Date: March 31, 1999
Creator: Yang, R. T. & Long, R.Q.
Partner: UNT Libraries Government Documents Department

SISGR: Linking Ion Solvation and Lithium Battery Electrolyte Properties

Description: The solvation and phase behavior of the model battery electrolyte salt lithium trifluoromethanesulfonate (LiCF3SO3) in commonly used organic solvents; ethylene carbonate (EC), gamma-butyrolactone (GBL), and propylene carbonate (PC) was explored. Data from differential scanning calorimetry (DSC), Raman spectroscopy, and X-ray diffraction were correlated to provide insight into the solvation states present within a sample mixture. Data from DSC analyses allowed the construction of phase diagrams for each solvent system. Raman spectroscopy enabled the determination of specific solvation states present within a solvent-“salt mixture, and X-ray diffraction data provided exact information concerning the structure of a solvates that could be isolated Thermal analysis of the various solvent-salt mixtures revealed the phase behavior of the model electrolytes was strongly dependent on solvent symmetry. The point groups of the solvents were (in order from high to low symmetry): C2V for EC, CS for GBL, and C1 for PC(R). The low symmetry solvents exhibited a crystallinity gap that increased as solvent symmetry decreased; no gap was observed for EC-LiTf, while a crystallinity gap was observed spanning 0.15 to 0.3 mole fraction for GBL-LiTf, and 0.1 to 0.33 mole fraction for PC(R)-LiTf mixtures. Raman analysis demonstrated the dominance of aggregated species in almost all solvent compositions. The AGG and CIP solvates represent the majority of the species in solutions for the more concentrated mixtures, and only in very dilute compositions does the SSIP solvate exist in significant amounts. Thus, the poor charge transport characteristics of CIP and AGG account for the low conductivity and transport properties of LiTf and explain why is a poor choice as a source of Li+ ions in a Li-ion battery.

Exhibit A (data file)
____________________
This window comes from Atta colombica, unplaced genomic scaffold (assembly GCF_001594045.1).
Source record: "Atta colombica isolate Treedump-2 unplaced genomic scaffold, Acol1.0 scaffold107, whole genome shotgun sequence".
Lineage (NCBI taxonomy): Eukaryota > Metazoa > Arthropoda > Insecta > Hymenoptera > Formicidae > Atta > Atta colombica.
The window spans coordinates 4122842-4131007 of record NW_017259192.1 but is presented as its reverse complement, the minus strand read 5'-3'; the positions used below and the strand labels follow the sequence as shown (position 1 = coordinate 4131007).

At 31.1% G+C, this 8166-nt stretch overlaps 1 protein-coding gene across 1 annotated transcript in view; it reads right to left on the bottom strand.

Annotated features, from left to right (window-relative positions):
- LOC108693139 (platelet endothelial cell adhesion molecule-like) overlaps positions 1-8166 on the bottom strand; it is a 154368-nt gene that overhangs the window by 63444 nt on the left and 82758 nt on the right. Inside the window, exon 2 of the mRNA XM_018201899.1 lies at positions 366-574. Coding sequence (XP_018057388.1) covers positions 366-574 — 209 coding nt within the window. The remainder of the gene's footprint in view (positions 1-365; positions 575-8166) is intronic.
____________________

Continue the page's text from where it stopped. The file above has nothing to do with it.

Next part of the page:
Date: March 14, 2013
Creator: Trulove, Paul C & Foley, Matthew P
Partner: UNT Libraries Government Documents Department

Preparation of 1-C14-Propene-1 and the Mechanism of PermanganateOxidation of Propene

Description: 1-C{sup 14}-propene has been prepared. The migration of the double bond under a variety of experimental conditions in the preparation of propene has been investigated. The mechanism of the permanganate oxidation of the labeled propene has been examined; it has been found to proceed by several paths, the relative importance of which depends upon the experimental conditions, especially the pH.
Date: December 10, 1947
Creator: Fries, B.A. & Calvin, M.
Partner: UNT Libraries Government Documents Department